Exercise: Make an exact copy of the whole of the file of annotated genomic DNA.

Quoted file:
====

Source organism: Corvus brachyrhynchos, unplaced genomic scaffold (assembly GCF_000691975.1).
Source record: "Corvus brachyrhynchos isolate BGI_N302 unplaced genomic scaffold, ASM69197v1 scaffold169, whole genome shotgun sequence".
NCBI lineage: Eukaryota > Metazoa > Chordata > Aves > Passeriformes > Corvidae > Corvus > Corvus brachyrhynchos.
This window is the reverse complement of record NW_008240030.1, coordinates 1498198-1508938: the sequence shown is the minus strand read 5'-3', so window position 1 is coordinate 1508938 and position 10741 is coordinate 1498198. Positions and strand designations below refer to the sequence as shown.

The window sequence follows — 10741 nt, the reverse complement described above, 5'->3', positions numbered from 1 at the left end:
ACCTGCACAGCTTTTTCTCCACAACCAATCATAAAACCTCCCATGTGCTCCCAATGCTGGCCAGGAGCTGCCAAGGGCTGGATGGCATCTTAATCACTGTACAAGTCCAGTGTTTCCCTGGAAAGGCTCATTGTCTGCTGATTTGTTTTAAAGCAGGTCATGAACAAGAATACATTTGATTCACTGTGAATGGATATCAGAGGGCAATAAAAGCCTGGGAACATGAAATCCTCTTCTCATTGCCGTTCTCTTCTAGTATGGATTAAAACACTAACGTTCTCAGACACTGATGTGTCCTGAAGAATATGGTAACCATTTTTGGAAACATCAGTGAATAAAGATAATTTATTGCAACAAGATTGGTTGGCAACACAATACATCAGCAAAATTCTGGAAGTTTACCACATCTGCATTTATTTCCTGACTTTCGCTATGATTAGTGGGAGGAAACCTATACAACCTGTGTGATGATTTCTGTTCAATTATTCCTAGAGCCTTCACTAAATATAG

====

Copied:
Source organism: Corvus brachyrhynchos, unplaced genomic scaffold (assembly GCF_000691975.1).
Source record: "Corvus brachyrhynchos isolate BGI_N302 unplaced genomic scaffold, ASM69197v1 scaffold169, whole genome shotgun sequence".
NCBI lineage: Eukaryota > Metazoa > Chordata > Aves > Passeriformes > Corvidae > Corvus > Corvus brachyrhynchos.
This window is the reverse complement of record NW_008240030.1, coordinates 1498198-1508938: the sequence shown is the minus strand read 5'-3', so window position 1 is coordinate 1508938 and position 10741 is coordinate 1498198. Positions and strand designations below refer to the sequence as shown.

The window sequence follows — 10741 nt, the reverse complement described above, 5'->3', positions numbered from 1 at the left end:
ACCTGCACAGCTTTTTCTCCACAACCAATCATAAAACCTCCCATGTGCTCCCAATGCTGGCCAGGAGCTGCCAAGGGCTGGATGGCATCTTAATCACTGTACAAGTCCAGTGTTTCCCTGGAAAGGCTCATTGTCTGCTGATTTGTTTTAAAGCAGGTCATGAACAAGAATACATTTGATTCACTGTGAATGGATATCAGAGGGCAATAAAAGCCTGGGAACATGAAATCCTCTTCTCATTGCCGTTCTCTTCTAGTATGGATTAAAACACTAACGTTCTCAGACACTGATGTGTCCTGAAGAATATGGTAACCATTTTTGGAAACATCAGTGAATAAAGATAATTTATTGCAACAAGATTGGTTGGCAACACAATACATCAGCAAAATTCTGGAAGTTTACCACATCTGCATTTATTTCCTGACTTTCGCTATGATTAGTGGGAGGAAACCTATACAACCTGTGTGATGATTTCTGTTCAATTATTCCTAGAGCCTTCACTAAATATAG